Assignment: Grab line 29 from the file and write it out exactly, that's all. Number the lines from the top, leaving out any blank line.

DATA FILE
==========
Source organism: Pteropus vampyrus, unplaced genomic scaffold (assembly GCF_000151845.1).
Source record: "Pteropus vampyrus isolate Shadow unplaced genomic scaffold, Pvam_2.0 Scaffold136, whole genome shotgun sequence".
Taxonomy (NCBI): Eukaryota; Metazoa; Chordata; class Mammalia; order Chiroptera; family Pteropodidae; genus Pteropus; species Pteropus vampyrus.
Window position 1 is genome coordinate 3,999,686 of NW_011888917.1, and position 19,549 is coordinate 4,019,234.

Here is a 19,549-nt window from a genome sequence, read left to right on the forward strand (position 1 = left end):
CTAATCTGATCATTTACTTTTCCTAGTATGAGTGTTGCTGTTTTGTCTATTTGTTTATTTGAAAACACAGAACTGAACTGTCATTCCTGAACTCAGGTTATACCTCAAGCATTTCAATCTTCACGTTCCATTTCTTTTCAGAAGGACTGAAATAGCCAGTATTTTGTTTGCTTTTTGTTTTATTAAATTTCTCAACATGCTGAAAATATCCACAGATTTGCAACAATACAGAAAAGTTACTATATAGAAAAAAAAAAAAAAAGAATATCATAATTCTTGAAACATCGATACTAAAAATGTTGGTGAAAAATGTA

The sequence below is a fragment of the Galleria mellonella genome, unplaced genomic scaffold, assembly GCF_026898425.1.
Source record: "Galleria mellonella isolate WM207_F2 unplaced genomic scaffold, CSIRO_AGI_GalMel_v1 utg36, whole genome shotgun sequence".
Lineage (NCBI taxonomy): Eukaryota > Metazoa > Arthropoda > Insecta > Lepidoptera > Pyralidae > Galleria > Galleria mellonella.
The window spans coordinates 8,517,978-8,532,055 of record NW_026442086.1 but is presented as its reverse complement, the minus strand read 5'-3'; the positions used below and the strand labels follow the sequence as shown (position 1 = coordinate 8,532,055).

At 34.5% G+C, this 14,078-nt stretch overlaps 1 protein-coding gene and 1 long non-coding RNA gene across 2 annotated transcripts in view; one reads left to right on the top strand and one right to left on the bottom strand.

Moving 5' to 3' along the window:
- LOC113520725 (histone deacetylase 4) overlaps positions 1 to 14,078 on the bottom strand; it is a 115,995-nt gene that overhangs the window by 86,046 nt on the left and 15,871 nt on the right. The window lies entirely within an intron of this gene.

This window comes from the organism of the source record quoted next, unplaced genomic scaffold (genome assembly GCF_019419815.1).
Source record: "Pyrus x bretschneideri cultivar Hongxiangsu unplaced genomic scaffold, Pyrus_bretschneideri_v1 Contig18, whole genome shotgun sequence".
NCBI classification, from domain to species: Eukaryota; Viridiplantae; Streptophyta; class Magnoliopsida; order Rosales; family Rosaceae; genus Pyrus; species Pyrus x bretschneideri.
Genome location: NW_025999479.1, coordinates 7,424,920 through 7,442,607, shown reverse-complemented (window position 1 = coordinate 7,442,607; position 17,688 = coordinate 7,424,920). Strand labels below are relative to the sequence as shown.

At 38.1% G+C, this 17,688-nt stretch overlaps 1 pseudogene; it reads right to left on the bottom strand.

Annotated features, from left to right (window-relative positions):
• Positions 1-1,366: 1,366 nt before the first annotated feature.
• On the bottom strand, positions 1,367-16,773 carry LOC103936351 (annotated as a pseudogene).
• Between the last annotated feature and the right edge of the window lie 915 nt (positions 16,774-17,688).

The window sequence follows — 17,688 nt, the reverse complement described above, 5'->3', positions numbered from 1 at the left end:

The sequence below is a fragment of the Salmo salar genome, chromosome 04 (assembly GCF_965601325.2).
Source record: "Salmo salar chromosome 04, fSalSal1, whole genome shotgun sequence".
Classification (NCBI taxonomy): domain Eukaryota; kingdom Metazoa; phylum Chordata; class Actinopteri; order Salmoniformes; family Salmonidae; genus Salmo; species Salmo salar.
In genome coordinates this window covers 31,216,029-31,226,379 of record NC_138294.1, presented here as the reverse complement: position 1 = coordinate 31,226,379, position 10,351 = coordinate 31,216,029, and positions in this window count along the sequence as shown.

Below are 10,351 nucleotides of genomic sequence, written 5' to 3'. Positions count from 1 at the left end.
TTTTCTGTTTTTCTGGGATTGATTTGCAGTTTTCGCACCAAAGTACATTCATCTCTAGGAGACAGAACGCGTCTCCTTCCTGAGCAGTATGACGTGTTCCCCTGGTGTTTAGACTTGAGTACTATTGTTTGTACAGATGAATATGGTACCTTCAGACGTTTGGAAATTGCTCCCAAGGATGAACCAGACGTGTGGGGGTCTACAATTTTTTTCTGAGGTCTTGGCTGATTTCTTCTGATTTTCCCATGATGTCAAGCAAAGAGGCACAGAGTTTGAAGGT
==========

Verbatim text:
TTTTCTGTTTTTCTGGGATTGATTTGCAGTTTTCGCACCAAAGTACATTCATCTCTAGGAGACAGAACGCGTCTCCTTCCTGAGCAGTATGACGTGTTCCCCTGGTGTTTAGACTTGAGTACTATTGTTTGTACAGATGAATATGGTACCTTCAGACGTTTGGAAATTGCTCCCAAGGATGAACCAGACGTGTGGGGGTCTACAATTTTTTTCTGAGGTCTTGGCTGATTTCTTCTGATTTTCCCATGATGTCAAGCAAAGAGGCACAGAGTTTGAAGGT